That decision likely led to the site's registration system getting slammed by users in the first days after launch, the contractors said.
Problem No. 3: Inadequate testing. In addition, QSSI and CGI Federal have said the site wasn't adequately tested before launch. The HealthCare.gov team spent about two weeks testing the site, when CGI "would have liked to have months" to test how the multiple pieces of the project worked together, said Cheryl Campbell, a senior vice president for the company.
Questions about the site's security
Republican critics of the Affordable Care Act have raised repeated questions about the security of the site. CMS officials did not run an end-to-end security test on the site before it launched, although they tested individual components. Representative Mike Rogers, a Michigan Republican, has questioned whether CMS is adequately testing new code as contractors continually make fixes through this month.
Sebelius and Tavenner have defended the website's security, saying that contractor Mitre has continually tested the site for security holes. The website complies with Federal Information Security Management Act [FISMA] and U.S. National Institute of Standards and Technology [NIST] security standards, and the site is using many of the same security practices as those used on Medicare.gov, they said.
Still, there was one report this month of the website sharing a user's insurance application information with a second user. HHS officials said they fixed the code after finding out about the problem.
So far, that appears to be the only security-related problem reported, but critics continue to raise concerns about the security of data at the website.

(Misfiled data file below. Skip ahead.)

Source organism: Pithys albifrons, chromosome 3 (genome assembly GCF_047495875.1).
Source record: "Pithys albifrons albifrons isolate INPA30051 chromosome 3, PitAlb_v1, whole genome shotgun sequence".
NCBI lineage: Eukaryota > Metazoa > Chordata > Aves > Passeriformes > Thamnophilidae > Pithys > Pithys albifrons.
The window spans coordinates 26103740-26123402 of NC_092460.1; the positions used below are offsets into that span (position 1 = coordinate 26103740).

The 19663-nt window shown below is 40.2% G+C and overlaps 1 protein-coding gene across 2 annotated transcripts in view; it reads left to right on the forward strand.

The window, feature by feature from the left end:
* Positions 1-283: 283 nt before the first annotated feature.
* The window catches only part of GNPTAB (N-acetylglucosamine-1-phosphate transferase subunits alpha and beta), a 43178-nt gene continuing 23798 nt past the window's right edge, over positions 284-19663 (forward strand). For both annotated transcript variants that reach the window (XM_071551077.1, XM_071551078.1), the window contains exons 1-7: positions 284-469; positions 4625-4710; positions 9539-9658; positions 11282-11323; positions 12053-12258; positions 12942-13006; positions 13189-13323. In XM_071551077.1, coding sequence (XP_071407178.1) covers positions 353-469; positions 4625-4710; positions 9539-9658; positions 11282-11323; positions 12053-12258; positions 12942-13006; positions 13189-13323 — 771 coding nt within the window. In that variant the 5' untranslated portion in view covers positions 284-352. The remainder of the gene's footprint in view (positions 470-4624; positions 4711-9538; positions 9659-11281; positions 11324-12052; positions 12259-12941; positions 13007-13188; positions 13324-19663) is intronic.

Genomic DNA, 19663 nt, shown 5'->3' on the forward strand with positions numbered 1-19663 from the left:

Questions about the number of insurance enrollments
CMS has not released the number of people whose applications for insurance coverage have been successfully processed. CMS officials say they will release the first set of numbers next week. Officials are still trying to get accurate totals, Sebelius said this week.
As of Oct. 25, about 700,000 U.S. residents have completed applications for health insurance, CMS officials said, but many of those applications still need to be processed. About half of those applications have come through HealthCare.gov, and about half through the state-run insurance exchanges.
In the first month of HealthCare.gov, about 13 million people visited the website, Tavenner said this week.
CMS has predicted sign-ups in the first weeks of a six-month enrollment period would be slow, based on early enrollment numbers when Massachusetts roll out a similar insurance program in 2006. There's some evidence that the number early enrollments have been extremely slow.
During a Senate hearing this week, Senator Lisa Murkowski, an Alaska Republican, said only three people in her state had managed to sign up for new coverage through HealthCare.gov as of Oct. 29.
In addition, Representative Darrell Issa, a California Republican and chairman of the U.S. House of Representatives Oversight and Government Reform Committee, released meeting notes from the HealthCare.gov team saying just six people were able to enroll on Oct. 1 and 248 had enrolled in the website's first two days.
Grant Gross covers technology and telecom policy in the U.S. government for The IDG News Service. Follow Grant on Twitter at GrantGross. Grant's email address is email@example.com.